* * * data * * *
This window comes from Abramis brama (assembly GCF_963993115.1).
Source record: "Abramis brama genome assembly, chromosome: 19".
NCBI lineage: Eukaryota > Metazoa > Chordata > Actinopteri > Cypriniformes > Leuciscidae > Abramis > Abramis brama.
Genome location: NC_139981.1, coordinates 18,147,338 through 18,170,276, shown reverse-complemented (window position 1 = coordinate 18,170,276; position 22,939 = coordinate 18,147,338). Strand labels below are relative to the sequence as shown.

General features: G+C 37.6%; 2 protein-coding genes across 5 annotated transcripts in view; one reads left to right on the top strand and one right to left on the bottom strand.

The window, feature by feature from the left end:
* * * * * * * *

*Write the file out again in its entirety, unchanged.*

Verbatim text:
This window comes from Abramis brama (assembly GCF_963993115.1).
Source record: "Abramis brama genome assembly, chromosome: 19".
NCBI lineage: Eukaryota > Metazoa > Chordata > Actinopteri > Cypriniformes > Leuciscidae > Abramis > Abramis brama.
Genome location: NC_139981.1, coordinates 18,147,338 through 18,170,276, shown reverse-complemented (window position 1 = coordinate 18,170,276; position 22,939 = coordinate 18,147,338). Strand labels below are relative to the sequence as shown.

General features: G+C 37.6%; 2 protein-coding genes across 5 annotated transcripts in view; one reads left to right on the top strand and one right to left on the bottom strand.

The window, feature by feature from the left end: